BRANDED: Reject WOTUS expansion to ensure affordable, reliable housing

By Rep. Dan Newhouse (WA-04)

Reject WOTUS expansion to ensure affordable, reliable housing
By Rep. Dan Newhouse (WA-04)

When you hear “waters of the United States,” or WOTUS, it’s likely that your mind immediately shifts to the impacts this regulation has on America’s agriculture industry. As a farmer, it’s on my mind constantly. WOTUS and an overbearing Clean Water Act have the potential to destroy the livelihoods of farmers and ranchers across the United States and hamstring our nation’s food supply. Unfortunately, the ramifications go far beyond food security.
Over the last year and a half as Chairman of the Congressional Western Caucus, I have had the opportunity to travel to my colleagues’ districts across the country and work with state, local, and national stakeholders to highlight the significant impacts federal regulations have on rural communities. These travels and these partnerships have highlighted the onerous effects policies like the Obama-era WOTUS rule have placed on almost every aspect of our lives and our economy.
While the impacts of WOTUS are certainly felt by agricultural producers, one of the sectors most harmed by regulatory uncertainty and burdensome permitting delays is also one that is utilized by every family in the United States: housing.
Earlier this month, Western Caucus Members gathered for a working luncheon with state leaders from the National Association of Homebuilders. These homebuilders from across the United States shared their firsthand experience with burdensome regulations and highlighted the uncertainty floating around the Biden Administration’s ongoing efforts to revive WOTUS and the impacts this would have on the housing industry.
In my home state of Washington, for every $1,000 increase in the price of a home, 2,200 families are priced out of homeownership. Permitting delays currently add an average of $26,000 to the price of a new home in our state. So, if you’re doing the math, that’s 57,200 families that are being priced out of homeownership because of burdensome, duplicative, and oftentimes redundant permitting delays. These statistics are of particular concern because as homebuilders in our state face an average 6.5-month permit approval timeline, Washington already has the fewest housing units per family household in the nation. If the WOTUS rule is revived, permitting would take longer, fewer homes would be built, and the houses that do would become even more expensive.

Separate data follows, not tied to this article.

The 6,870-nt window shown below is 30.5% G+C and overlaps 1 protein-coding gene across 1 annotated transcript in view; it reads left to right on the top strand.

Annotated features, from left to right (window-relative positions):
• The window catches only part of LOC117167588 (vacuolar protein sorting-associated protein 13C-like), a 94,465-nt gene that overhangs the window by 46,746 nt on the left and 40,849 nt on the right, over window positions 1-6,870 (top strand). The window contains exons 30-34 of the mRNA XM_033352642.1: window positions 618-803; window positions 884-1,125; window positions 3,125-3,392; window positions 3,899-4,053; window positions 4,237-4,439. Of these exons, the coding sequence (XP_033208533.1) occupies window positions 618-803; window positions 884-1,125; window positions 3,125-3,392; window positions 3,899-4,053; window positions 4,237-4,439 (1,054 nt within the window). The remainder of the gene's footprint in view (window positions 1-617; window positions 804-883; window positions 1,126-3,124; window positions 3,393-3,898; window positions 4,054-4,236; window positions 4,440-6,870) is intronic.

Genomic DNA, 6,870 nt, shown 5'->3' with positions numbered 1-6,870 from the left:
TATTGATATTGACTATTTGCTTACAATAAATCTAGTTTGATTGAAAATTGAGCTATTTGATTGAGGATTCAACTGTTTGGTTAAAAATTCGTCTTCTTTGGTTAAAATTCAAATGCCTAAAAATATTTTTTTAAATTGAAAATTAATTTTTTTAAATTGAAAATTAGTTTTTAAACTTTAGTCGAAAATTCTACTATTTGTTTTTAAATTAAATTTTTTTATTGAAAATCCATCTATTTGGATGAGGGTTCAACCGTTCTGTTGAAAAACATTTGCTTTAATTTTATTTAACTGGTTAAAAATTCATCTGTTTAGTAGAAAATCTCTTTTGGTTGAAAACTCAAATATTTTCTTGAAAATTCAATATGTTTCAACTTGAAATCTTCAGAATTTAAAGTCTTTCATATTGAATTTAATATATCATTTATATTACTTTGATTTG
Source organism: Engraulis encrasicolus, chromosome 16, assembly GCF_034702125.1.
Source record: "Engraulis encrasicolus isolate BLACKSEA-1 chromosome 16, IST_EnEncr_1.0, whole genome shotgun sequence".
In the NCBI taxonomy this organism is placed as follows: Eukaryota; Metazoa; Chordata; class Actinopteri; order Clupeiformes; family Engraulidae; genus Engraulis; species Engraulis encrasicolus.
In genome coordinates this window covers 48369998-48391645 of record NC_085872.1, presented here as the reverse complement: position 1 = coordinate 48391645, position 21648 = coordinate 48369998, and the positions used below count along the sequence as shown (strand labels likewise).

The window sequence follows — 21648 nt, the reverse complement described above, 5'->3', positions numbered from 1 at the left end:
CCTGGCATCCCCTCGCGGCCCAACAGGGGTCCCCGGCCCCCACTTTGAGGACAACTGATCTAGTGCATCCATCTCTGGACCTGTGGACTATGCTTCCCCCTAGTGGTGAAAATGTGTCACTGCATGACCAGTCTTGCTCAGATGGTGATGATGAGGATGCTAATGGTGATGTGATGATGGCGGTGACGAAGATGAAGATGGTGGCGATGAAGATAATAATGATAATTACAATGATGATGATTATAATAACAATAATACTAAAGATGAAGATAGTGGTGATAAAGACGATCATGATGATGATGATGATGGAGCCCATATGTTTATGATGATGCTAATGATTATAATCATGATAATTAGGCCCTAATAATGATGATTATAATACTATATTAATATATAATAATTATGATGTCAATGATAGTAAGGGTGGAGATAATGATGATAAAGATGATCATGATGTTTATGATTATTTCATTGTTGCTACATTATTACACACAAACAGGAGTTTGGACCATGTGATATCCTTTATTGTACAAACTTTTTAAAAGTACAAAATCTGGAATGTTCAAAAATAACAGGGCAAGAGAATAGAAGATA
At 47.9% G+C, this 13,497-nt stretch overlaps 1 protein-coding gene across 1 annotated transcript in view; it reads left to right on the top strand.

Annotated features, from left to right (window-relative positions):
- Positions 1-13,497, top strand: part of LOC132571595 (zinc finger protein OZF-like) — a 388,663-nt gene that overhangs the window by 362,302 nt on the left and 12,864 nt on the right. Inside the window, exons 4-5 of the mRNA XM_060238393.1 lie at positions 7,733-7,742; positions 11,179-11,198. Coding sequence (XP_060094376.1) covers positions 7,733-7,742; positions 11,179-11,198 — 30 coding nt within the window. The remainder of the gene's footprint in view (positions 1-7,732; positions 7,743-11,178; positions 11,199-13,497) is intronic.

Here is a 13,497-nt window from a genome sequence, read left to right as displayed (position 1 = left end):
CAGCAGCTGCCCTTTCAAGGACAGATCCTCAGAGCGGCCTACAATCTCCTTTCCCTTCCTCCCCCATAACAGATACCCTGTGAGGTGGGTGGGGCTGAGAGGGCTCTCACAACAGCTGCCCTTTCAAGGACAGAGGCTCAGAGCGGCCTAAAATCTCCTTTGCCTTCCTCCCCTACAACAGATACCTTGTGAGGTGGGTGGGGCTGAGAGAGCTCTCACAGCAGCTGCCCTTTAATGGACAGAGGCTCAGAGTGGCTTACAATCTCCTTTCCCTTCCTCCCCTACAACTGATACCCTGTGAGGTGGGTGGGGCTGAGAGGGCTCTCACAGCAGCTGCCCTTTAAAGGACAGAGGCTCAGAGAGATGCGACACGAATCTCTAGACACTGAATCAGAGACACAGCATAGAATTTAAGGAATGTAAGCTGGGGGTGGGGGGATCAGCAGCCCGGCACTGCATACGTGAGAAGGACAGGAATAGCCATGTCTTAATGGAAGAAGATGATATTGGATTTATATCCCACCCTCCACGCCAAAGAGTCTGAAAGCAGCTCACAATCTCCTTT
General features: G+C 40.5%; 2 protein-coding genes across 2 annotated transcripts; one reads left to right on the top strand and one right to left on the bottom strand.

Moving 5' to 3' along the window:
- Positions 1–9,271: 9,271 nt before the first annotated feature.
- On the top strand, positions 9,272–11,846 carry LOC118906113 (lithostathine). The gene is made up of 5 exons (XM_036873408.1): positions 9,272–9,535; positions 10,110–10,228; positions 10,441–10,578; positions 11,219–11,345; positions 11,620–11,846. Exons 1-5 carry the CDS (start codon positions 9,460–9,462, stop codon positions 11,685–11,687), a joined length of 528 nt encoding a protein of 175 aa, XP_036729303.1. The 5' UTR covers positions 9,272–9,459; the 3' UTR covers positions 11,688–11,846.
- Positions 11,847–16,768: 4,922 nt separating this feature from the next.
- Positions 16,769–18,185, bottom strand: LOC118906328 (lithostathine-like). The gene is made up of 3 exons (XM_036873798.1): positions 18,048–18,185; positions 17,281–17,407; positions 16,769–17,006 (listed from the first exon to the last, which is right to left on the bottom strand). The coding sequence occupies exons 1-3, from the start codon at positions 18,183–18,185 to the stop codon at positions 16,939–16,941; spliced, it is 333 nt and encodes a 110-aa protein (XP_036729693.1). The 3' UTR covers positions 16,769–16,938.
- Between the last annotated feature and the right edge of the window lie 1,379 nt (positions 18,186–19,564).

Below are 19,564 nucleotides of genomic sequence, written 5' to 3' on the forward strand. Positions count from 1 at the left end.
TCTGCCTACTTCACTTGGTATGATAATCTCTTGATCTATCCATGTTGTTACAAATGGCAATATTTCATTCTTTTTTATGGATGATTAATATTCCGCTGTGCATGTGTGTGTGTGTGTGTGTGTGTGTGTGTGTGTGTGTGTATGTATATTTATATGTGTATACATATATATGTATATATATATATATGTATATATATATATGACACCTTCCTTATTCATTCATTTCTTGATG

I represent rural Central Washington, where our population is growing exponentially, and our homebuilding industry is struggling to keep up in the face of these regulations. If we are going to ensure that each family has access to affordable, reliable housing, we must reduce the regulatory burden on our homebuilders – that starts by delivering commonsense clean water regulations, not an expansive WOTUS rule.
The Supreme Court is poised to hear a case – Sackett v. EPA – that could help provide a clear definition of “navigable waters” and the certainty communities across the nation need.  Unfortunately, the Biden Administration continues to barrel forward with the rulemaking process to dismantle the 2020 Navigable Waters Protection Rule and impose restrictions on industries and landowners throughout the country.
Alongside my fellow Western Caucus Members, I submitted an amicus brief to the Supreme Court in support of the Sackett case and continue to be steadfast in my support for empowering state and local farmers, ranchers, conservationists, landowners, and – of course – homebuilders to protect our clean water.

I will continue to lead the Western Caucus in efforts to restore the Clean Water Act to its original congressional intent because we understand that the strongest environmental protections occur at the state and local levels – not from the federal government.

Dan Newhouse represents Washington's 4th Congressional District and serves as Chairman of the Congressional Western Caucus.

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